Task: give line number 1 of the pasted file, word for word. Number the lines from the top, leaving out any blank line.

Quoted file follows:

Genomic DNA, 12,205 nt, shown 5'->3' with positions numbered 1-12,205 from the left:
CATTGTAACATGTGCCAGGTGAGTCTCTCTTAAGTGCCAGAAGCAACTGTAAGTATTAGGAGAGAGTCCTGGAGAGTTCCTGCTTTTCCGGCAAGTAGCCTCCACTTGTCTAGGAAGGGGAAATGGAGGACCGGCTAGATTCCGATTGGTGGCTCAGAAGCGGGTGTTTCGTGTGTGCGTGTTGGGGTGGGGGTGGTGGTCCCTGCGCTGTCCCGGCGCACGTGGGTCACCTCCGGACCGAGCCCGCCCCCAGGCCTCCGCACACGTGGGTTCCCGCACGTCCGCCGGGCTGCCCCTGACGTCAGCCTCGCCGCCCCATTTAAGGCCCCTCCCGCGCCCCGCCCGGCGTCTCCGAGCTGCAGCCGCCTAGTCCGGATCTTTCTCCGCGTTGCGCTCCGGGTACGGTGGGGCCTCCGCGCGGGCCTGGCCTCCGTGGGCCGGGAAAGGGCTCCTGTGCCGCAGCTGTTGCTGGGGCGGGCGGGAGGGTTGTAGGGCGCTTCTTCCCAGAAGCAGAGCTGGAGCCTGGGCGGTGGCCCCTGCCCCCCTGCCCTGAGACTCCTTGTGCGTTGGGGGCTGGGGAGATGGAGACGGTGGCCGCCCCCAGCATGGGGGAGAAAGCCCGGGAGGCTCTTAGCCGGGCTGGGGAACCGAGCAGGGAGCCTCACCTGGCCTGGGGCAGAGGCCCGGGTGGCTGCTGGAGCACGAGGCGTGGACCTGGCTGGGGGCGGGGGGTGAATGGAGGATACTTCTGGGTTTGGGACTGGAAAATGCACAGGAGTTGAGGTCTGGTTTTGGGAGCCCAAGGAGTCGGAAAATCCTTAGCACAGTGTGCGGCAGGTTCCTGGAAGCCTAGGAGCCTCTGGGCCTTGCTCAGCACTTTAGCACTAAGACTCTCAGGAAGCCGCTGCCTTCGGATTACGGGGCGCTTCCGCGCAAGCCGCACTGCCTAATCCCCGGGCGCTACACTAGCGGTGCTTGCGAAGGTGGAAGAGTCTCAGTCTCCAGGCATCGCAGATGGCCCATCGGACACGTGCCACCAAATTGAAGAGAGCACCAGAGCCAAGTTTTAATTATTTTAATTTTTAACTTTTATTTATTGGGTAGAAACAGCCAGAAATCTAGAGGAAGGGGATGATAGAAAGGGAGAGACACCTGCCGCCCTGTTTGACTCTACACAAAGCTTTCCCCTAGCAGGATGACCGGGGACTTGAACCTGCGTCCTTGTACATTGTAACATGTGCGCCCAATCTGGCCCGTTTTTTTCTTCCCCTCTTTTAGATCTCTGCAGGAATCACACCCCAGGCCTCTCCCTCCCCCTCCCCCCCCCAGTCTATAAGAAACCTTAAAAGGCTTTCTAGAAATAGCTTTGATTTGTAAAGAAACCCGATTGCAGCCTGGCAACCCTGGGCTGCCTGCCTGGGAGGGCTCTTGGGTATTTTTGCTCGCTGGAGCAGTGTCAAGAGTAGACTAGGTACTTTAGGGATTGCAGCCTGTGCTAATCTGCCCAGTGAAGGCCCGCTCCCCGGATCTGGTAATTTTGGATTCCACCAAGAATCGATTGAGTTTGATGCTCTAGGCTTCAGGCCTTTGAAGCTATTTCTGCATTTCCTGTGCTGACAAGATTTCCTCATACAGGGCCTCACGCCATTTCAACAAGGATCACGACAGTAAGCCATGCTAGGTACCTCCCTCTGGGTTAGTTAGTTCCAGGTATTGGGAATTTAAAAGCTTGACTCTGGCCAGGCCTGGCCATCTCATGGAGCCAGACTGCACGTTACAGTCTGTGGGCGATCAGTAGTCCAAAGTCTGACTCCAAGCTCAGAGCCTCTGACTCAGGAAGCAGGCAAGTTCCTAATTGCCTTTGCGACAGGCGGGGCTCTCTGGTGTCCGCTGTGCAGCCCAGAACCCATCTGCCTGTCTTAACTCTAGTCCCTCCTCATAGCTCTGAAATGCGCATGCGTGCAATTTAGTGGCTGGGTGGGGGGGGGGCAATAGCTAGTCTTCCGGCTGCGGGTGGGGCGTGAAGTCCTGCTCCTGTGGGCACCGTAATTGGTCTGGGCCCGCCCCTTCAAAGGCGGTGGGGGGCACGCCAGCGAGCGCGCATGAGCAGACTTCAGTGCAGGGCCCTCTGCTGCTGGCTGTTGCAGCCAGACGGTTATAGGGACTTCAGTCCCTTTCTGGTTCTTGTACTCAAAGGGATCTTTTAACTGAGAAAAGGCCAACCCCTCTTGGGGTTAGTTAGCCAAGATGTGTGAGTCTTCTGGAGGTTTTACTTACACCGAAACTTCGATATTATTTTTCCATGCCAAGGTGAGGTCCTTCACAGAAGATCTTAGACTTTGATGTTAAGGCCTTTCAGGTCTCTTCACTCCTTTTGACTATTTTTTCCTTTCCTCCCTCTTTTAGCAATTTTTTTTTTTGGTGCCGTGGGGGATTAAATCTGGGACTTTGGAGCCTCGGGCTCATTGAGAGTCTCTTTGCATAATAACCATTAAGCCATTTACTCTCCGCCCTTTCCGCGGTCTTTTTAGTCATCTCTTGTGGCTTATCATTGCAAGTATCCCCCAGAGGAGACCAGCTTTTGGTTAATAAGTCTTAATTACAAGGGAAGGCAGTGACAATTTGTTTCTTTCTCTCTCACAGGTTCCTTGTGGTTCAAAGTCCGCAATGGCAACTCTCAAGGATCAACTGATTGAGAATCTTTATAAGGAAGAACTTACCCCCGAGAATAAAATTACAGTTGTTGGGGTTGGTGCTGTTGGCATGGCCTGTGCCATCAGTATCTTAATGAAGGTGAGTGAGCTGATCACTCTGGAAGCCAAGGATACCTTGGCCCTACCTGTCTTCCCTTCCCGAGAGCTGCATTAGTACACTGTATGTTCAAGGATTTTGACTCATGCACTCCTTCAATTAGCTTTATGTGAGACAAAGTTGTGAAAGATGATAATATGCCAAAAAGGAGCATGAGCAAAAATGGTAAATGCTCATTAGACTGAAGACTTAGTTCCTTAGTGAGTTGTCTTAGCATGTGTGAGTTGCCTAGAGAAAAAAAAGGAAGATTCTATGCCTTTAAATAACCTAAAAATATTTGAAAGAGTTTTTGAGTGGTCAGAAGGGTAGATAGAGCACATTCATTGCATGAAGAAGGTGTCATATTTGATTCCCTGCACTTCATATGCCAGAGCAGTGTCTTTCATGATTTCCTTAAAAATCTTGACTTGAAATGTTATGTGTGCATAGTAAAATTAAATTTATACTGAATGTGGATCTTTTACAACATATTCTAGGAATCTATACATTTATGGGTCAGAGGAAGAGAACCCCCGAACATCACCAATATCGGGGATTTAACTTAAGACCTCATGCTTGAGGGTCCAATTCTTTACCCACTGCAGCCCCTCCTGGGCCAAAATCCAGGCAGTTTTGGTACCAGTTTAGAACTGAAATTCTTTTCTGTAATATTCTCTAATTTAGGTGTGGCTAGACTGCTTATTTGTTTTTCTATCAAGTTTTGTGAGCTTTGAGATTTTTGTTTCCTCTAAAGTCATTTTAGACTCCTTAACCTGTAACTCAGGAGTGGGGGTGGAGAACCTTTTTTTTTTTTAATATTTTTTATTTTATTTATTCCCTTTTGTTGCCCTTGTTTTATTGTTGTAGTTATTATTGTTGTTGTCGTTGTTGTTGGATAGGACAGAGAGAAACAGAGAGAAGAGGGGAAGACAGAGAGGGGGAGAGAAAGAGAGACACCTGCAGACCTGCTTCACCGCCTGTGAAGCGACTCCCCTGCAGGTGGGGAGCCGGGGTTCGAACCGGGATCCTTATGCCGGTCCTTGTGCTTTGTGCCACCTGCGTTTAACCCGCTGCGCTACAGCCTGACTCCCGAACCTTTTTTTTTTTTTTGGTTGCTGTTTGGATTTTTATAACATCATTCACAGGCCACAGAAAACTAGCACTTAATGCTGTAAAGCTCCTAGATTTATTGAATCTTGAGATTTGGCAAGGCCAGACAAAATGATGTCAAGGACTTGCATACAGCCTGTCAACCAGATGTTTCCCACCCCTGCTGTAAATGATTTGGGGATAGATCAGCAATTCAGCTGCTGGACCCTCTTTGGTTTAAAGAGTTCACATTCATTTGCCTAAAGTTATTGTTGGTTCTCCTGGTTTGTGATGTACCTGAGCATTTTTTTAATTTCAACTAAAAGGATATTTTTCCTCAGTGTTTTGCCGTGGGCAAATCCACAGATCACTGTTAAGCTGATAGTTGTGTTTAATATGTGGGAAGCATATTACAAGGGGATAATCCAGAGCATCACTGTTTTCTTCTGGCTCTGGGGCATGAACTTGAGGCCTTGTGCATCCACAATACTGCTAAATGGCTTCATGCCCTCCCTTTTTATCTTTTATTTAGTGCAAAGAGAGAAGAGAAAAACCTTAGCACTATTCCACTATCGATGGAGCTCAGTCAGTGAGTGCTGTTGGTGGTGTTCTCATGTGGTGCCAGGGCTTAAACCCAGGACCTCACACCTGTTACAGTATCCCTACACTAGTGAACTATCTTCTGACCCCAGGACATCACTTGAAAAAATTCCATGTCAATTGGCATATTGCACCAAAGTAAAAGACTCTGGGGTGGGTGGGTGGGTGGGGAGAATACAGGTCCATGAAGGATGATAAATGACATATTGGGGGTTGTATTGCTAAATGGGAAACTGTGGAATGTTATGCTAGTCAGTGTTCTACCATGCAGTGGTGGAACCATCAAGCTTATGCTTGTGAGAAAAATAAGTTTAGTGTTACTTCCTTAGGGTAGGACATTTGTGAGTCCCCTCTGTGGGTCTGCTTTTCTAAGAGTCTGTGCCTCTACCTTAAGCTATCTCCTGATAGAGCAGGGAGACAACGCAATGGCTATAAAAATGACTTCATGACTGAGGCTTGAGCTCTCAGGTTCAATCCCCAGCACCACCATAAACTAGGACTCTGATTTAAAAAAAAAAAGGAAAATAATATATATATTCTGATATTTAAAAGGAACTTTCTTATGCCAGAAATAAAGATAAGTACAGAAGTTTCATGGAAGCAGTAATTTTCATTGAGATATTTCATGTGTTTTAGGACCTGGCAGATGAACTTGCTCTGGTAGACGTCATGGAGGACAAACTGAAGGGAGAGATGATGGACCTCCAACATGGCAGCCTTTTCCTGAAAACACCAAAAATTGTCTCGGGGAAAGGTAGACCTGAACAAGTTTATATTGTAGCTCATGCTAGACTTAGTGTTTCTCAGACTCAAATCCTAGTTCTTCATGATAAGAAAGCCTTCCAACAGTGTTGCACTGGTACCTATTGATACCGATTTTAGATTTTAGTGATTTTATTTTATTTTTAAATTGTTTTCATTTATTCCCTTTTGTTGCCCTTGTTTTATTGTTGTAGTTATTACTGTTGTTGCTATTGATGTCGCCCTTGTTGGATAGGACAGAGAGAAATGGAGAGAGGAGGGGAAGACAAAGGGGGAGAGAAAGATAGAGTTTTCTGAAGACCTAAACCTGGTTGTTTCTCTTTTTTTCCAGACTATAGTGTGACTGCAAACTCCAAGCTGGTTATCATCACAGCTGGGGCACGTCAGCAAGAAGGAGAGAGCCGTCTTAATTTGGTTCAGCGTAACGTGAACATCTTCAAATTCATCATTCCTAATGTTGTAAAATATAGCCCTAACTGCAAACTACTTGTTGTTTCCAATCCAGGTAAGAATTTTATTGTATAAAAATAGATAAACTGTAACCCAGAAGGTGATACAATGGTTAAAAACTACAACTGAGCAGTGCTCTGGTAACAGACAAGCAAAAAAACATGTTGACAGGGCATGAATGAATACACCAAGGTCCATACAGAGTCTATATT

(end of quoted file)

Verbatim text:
Genomic DNA, 12,205 nt, shown 5'->3' with positions numbered 1-12,205 from the left: